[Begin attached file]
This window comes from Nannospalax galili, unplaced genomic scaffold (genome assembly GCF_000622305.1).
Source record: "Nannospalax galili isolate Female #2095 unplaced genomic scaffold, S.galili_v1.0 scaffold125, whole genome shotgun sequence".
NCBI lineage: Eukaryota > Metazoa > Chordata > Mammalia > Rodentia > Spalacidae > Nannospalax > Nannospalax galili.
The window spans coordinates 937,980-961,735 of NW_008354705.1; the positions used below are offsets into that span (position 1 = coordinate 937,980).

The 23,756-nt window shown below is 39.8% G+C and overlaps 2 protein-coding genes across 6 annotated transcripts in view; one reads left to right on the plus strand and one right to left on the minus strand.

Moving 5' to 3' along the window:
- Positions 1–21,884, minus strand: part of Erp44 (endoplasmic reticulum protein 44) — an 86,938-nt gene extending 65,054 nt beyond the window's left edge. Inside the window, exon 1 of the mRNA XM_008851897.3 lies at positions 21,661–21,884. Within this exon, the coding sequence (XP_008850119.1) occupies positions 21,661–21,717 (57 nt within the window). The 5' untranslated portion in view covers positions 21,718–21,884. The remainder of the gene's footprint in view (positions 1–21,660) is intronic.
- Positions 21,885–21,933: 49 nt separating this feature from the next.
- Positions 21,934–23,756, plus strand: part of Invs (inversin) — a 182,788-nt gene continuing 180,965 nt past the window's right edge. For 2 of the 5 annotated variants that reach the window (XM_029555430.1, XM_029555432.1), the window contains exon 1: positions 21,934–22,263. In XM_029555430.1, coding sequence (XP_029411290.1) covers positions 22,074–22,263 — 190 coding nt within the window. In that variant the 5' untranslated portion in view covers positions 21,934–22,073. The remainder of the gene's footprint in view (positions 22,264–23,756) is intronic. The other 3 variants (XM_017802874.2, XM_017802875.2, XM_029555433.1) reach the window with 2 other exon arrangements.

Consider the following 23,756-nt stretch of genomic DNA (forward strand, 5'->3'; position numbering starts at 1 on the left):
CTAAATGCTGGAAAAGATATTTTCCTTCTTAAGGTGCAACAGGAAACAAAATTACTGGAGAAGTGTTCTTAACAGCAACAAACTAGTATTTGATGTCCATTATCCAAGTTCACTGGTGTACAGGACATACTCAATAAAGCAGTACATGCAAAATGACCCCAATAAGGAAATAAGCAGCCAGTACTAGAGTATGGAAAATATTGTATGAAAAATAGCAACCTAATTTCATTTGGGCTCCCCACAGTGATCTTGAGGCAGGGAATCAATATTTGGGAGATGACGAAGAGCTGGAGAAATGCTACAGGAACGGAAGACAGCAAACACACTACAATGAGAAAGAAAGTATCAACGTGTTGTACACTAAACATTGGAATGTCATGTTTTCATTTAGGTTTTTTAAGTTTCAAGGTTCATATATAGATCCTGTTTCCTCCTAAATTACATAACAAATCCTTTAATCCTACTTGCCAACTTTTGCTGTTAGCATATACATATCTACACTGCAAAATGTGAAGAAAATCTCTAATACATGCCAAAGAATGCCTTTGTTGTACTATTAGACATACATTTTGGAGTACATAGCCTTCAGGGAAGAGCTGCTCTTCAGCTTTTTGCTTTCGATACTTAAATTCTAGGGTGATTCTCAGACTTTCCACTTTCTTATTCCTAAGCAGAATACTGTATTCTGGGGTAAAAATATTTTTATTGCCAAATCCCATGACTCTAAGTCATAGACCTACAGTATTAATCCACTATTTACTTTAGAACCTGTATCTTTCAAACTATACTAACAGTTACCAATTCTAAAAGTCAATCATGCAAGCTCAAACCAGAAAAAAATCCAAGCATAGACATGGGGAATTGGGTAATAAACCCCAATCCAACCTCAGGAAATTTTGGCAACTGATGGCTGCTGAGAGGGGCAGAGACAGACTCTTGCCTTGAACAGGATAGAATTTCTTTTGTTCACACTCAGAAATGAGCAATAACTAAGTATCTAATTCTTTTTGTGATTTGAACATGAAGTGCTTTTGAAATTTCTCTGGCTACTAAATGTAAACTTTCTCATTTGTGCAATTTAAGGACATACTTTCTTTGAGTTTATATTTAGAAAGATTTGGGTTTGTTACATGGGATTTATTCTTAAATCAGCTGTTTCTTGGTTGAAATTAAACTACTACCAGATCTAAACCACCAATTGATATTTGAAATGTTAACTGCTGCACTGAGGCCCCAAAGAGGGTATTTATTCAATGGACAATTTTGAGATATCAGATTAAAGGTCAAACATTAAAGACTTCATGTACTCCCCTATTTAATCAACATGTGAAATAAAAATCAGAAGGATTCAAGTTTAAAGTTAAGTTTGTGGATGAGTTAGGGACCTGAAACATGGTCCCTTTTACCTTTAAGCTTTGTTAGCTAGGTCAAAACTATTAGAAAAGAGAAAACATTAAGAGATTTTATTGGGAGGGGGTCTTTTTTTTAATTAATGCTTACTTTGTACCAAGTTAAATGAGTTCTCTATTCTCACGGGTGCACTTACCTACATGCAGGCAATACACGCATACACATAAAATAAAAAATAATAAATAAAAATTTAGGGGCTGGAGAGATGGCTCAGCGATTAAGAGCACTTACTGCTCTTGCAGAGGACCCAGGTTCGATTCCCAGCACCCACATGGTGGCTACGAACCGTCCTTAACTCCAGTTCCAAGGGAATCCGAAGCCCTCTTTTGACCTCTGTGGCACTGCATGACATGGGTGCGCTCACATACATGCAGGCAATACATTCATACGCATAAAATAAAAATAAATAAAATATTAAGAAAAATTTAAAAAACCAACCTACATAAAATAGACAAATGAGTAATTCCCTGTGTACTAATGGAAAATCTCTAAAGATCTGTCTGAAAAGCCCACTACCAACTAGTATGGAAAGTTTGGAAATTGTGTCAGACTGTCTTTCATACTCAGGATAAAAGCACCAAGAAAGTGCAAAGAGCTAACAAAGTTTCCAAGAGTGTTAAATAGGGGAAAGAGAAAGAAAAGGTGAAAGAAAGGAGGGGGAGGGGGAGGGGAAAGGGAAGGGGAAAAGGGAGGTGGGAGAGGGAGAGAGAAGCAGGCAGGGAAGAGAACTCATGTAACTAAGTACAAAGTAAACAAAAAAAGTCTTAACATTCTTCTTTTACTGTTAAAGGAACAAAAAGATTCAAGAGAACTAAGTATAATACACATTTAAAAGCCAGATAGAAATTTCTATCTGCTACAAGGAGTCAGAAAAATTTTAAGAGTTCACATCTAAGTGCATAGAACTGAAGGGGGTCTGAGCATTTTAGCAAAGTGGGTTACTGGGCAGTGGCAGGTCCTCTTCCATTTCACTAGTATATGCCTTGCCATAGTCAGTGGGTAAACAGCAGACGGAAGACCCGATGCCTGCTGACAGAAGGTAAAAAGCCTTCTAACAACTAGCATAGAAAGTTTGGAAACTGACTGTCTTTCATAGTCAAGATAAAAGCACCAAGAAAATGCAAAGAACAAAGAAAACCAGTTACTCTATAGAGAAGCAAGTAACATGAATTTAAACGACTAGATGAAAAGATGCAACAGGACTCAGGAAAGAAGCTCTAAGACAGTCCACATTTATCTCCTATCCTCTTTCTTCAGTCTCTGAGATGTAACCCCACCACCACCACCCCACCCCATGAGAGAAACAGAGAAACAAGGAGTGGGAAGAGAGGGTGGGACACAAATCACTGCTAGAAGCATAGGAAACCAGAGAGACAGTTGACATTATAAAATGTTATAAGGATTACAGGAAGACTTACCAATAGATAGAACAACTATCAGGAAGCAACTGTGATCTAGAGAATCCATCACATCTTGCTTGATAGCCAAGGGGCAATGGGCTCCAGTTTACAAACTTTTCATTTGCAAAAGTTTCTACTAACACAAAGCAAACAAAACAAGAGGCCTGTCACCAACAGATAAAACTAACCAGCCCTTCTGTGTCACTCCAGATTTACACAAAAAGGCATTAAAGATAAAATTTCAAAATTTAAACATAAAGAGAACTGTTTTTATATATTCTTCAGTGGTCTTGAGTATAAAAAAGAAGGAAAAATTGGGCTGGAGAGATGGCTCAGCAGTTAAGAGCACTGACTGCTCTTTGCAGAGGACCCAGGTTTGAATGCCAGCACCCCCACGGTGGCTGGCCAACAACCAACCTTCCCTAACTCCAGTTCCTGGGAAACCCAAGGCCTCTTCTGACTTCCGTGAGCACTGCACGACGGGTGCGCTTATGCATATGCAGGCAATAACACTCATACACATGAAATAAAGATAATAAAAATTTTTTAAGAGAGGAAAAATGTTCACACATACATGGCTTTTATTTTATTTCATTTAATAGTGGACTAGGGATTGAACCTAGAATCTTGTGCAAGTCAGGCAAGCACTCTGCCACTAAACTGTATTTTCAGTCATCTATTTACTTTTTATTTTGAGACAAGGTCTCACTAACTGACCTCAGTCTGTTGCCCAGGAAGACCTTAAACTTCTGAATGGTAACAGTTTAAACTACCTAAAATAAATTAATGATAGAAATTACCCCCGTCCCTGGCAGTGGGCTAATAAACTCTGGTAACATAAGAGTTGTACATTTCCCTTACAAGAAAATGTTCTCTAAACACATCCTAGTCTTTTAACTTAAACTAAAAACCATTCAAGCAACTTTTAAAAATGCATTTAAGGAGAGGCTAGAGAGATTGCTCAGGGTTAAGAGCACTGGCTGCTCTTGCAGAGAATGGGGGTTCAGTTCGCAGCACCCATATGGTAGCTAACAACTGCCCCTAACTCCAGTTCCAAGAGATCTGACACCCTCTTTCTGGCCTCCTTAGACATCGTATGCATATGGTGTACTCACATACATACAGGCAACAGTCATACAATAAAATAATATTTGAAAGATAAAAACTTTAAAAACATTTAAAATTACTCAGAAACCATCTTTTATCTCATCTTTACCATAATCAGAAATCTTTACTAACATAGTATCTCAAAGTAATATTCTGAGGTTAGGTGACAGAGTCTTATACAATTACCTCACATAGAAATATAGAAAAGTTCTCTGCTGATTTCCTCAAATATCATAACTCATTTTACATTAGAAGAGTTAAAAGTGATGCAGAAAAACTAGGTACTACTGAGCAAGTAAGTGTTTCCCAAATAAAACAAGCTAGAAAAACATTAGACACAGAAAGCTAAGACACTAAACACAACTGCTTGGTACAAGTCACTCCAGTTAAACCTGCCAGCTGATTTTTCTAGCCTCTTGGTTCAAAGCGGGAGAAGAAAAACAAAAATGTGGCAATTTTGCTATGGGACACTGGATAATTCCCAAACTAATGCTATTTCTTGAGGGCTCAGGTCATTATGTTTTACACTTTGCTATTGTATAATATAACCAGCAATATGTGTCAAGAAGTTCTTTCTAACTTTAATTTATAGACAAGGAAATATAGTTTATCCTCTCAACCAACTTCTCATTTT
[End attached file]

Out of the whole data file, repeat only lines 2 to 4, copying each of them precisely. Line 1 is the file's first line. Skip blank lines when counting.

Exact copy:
Source record: "Nannospalax galili isolate Female #2095 unplaced genomic scaffold, S.galili_v1.0 scaffold125, whole genome shotgun sequence".
NCBI lineage: Eukaryota > Metazoa > Chordata > Mammalia > Rodentia > Spalacidae > Nannospalax > Nannospalax galili.
The window spans coordinates 937,980-961,735 of NW_008354705.1; the positions used below are offsets into that span (position 1 = coordinate 937,980).